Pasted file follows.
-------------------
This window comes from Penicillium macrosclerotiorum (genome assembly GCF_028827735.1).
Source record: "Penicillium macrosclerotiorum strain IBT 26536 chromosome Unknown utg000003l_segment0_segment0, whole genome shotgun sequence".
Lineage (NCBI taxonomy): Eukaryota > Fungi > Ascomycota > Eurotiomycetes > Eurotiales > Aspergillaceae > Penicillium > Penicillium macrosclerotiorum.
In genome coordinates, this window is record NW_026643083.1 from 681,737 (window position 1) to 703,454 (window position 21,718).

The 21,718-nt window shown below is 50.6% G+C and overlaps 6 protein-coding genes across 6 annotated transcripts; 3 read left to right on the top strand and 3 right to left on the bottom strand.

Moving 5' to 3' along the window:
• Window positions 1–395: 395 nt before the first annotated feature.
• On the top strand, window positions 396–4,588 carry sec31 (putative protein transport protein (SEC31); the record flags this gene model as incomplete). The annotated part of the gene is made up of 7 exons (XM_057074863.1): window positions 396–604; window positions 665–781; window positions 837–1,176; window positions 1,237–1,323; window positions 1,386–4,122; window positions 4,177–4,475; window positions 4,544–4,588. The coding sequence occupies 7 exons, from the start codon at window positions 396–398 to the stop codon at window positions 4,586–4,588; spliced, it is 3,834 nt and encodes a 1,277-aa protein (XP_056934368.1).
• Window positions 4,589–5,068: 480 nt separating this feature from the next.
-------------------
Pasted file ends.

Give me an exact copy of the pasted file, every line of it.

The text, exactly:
This window comes from Penicillium macrosclerotiorum (genome assembly GCF_028827735.1).
Source record: "Penicillium macrosclerotiorum strain IBT 26536 chromosome Unknown utg000003l_segment0_segment0, whole genome shotgun sequence".
Lineage (NCBI taxonomy): Eukaryota > Fungi > Ascomycota > Eurotiomycetes > Eurotiales > Aspergillaceae > Penicillium > Penicillium macrosclerotiorum.
In genome coordinates, this window is record NW_026643083.1 from 681,737 (window position 1) to 703,454 (window position 21,718).

The 21,718-nt window shown below is 50.6% G+C and overlaps 6 protein-coding genes across 6 annotated transcripts; 3 read left to right on the top strand and 3 right to left on the bottom strand.

Moving 5' to 3' along the window:
• Window positions 1–395: 395 nt before the first annotated feature.
• On the top strand, window positions 396–4,588 carry sec31 (putative protein transport protein (SEC31); the record flags this gene model as incomplete). The annotated part of the gene is made up of 7 exons (XM_057074863.1): window positions 396–604; window positions 665–781; window positions 837–1,176; window positions 1,237–1,323; window positions 1,386–4,122; window positions 4,177–4,475; window positions 4,544–4,588. The coding sequence occupies 7 exons, from the start codon at window positions 396–398 to the stop codon at window positions 4,586–4,588; spliced, it is 3,834 nt and encodes a 1,277-aa protein (XP_056934368.1).
• Window positions 4,589–5,068: 480 nt separating this feature from the next.